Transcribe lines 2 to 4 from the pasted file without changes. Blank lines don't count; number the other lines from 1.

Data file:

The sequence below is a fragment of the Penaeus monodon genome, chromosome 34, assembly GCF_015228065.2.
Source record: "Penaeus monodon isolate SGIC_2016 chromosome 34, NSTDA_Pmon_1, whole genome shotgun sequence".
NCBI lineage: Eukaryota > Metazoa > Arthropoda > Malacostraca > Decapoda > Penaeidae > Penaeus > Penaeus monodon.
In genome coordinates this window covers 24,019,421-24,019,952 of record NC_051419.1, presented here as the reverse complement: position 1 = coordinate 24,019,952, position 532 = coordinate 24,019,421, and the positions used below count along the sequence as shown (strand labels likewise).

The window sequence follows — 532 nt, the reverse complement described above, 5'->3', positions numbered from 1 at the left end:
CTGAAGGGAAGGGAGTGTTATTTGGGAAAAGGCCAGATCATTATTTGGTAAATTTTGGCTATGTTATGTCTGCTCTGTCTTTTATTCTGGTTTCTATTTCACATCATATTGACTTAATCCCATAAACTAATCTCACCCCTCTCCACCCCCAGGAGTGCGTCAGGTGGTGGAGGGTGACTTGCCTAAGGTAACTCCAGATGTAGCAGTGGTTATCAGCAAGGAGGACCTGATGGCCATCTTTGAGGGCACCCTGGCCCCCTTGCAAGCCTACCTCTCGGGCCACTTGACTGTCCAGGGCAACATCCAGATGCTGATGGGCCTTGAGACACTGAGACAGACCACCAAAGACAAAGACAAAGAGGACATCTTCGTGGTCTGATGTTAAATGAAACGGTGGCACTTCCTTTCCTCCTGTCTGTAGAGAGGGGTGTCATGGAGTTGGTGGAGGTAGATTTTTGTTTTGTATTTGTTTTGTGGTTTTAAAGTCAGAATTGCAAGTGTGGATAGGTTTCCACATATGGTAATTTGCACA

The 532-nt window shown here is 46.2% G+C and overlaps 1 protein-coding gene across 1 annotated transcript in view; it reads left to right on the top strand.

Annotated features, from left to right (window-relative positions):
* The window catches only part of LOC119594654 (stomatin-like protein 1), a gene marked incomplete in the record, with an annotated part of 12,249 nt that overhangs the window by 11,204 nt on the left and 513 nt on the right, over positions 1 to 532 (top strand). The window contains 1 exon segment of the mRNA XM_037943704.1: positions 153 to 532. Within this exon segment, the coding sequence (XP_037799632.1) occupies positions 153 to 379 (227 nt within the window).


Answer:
Source record: "Penaeus monodon isolate SGIC_2016 chromosome 34, NSTDA_Pmon_1, whole genome shotgun sequence".
NCBI lineage: Eukaryota > Metazoa > Arthropoda > Malacostraca > Decapoda > Penaeidae > Penaeus > Penaeus monodon.
In genome coordinates this window covers 24,019,421-24,019,952 of record NC_051419.1, presented here as the reverse complement: position 1 = coordinate 24,019,952, position 532 = coordinate 24,019,421, and the positions used below count along the sequence as shown (strand labels likewise).